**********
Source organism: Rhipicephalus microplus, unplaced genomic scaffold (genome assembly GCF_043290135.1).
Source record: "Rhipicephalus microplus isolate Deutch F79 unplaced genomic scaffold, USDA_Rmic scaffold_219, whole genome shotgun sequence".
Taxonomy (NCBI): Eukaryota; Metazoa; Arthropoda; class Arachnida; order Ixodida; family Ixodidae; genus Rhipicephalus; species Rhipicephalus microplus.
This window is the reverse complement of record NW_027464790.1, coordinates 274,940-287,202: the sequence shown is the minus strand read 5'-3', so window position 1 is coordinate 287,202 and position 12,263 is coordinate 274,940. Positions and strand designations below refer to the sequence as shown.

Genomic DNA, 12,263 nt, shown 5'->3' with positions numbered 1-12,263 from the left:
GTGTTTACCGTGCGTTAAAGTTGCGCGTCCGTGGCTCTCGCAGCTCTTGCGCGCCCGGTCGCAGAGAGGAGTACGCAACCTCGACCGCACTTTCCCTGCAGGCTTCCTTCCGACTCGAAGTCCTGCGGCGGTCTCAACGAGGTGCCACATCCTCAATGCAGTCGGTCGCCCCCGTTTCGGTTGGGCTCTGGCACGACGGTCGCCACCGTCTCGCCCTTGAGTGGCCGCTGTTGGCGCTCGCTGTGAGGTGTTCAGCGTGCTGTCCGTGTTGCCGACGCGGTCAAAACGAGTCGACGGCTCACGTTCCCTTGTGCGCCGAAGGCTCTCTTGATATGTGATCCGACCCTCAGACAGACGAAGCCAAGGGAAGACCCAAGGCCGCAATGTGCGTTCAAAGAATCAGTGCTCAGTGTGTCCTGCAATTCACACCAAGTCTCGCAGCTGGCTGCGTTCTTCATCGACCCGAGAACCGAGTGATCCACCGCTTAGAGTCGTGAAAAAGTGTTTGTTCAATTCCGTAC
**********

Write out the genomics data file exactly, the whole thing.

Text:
Source organism: Rhipicephalus microplus, unplaced genomic scaffold (genome assembly GCF_043290135.1).
Source record: "Rhipicephalus microplus isolate Deutch F79 unplaced genomic scaffold, USDA_Rmic scaffold_219, whole genome shotgun sequence".
Taxonomy (NCBI): Eukaryota; Metazoa; Arthropoda; class Arachnida; order Ixodida; family Ixodidae; genus Rhipicephalus; species Rhipicephalus microplus.
This window is the reverse complement of record NW_027464790.1, coordinates 274,940-287,202: the sequence shown is the minus strand read 5'-3', so window position 1 is coordinate 287,202 and position 12,263 is coordinate 274,940. Positions and strand designations below refer to the sequence as shown.

Genomic DNA, 12,263 nt, shown 5'->3' with positions numbered 1-12,263 from the left:
GTGTTTACCGTGCGTTAAAGTTGCGCGTCCGTGGCTCTCGCAGCTCTTGCGCGCCCGGTCGCAGAGAGGAGTACGCAACCTCGACCGCACTTTCCCTGCAGGCTTCCTTCCGACTCGAAGTCCTGCGGCGGTCTCAACGAGGTGCCACATCCTCAATGCAGTCGGTCGCCCCCGTTTCGGTTGGGCTCTGGCACGACGGTCGCCACCGTCTCGCCCTTGAGTGGCCGCTGTTGGCGCTCGCTGTGAGGTGTTCAGCGTGCTGTCCGTGTTGCCGACGCGGTCAAAACGAGTCGACGGCTCACGTTCCCTTGTGCGCCGAAGGCTCTCTTGATATGTGATCCGACCCTCAGACAGACGAAGCCAAGGGAAGACCCAAGGCCGCAATGTGCGTTCAAAGAATCAGTGCTCAGTGTGTCCTGCAATTCACACCAAGTCTCGCAGCTGGCTGCGTTCTTCATCGACCCGAGAACCGAGTGATCCACCGCTTAGAGTCGTGAAAAAGTGTTTGTTCAATTCCGTAC